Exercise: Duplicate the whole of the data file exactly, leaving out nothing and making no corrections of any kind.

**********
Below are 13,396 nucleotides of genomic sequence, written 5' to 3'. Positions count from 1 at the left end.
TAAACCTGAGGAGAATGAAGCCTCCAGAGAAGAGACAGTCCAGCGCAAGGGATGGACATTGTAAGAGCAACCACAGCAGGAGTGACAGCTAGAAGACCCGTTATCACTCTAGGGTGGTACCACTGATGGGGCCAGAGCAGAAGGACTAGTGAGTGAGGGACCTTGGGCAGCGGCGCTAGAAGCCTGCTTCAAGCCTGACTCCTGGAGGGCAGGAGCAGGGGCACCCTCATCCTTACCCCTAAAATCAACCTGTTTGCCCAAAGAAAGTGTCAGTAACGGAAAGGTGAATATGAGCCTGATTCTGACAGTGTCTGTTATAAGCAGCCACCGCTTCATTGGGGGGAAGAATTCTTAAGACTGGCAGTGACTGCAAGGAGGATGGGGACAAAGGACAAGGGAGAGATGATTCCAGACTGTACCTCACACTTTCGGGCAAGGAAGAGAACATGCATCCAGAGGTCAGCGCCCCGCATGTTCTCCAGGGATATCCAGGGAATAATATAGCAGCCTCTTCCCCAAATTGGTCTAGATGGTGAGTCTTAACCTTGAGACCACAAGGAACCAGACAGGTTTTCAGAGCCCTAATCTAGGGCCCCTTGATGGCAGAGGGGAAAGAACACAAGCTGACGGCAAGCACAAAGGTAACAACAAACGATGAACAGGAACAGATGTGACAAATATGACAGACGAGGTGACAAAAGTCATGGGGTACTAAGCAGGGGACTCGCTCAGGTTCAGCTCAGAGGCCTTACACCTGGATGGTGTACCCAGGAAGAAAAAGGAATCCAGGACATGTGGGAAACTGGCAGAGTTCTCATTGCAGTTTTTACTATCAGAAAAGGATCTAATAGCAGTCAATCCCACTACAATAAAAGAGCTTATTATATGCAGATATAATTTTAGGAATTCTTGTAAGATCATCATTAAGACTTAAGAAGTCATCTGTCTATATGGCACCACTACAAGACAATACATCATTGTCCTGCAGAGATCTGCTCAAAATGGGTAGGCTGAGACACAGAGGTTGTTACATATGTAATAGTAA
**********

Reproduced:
Below are 13,396 nucleotides of genomic sequence, written 5' to 3'. Positions count from 1 at the left end.
TAAACCTGAGGAGAATGAAGCCTCCAGAGAAGAGACAGTCCAGCGCAAGGGATGGACATTGTAAGAGCAACCACAGCAGGAGTGACAGCTAGAAGACCCGTTATCACTCTAGGGTGGTACCACTGATGGGGCCAGAGCAGAAGGACTAGTGAGTGAGGGACCTTGGGCAGCGGCGCTAGAAGCCTGCTTCAAGCCTGACTCCTGGAGGGCAGGAGCAGGGGCACCCTCATCCTTACCCCTAAAATCAACCTGTTTGCCCAAAGAAAGTGTCAGTAACGGAAAGGTGAATATGAGCCTGATTCTGACAGTGTCTGTTATAAGCAGCCACCGCTTCATTGGGGGGAAGAATTCTTAAGACTGGCAGTGACTGCAAGGAGGATGGGGACAAAGGACAAGGGAGAGATGATTCCAGACTGTACCTCACACTTTCGGGCAAGGAAGAGAACATGCATCCAGAGGTCAGCGCCCCGCATGTTCTCCAGGGATATCCAGGGAATAATATAGCAGCCTCTTCCCCAAATTGGTCTAGATGGTGAGTCTTAACCTTGAGACCACAAGGAACCAGACAGGTTTTCAGAGCCCTAATCTAGGGCCCCTTGATGGCAGAGGGGAAAGAACACAAGCTGACGGCAAGCACAAAGGTAACAACAAACGATGAACAGGAACAGATGTGACAAATATGACAGACGAGGTGACAAAAGTCATGGGGTACTAAGCAGGGGACTCGCTCAGGTTCAGCTCAGAGGCCTTACACCTGGATGGTGTACCCAGGAAGAAAAAGGAATCCAGGACATGTGGGAAACTGGCAGAGTTCTCATTGCAGTTTTTACTATCAGAAAAGGATCTAATAGCAGTCAATCCCACTACAATAAAAGAGCTTATTATATGCAGATATAATTTTAGGAATTCTTGTAAGATCATCATTAAGACTTAAGAAGTCATCTGTCTATATGGCACCACTACAAGACAATACATCATTGTCCTGCAGAGATCTGCTCAAAATGGGTAGGCTGAGACACAGAGGTTGTTACATATGTAATAGTAA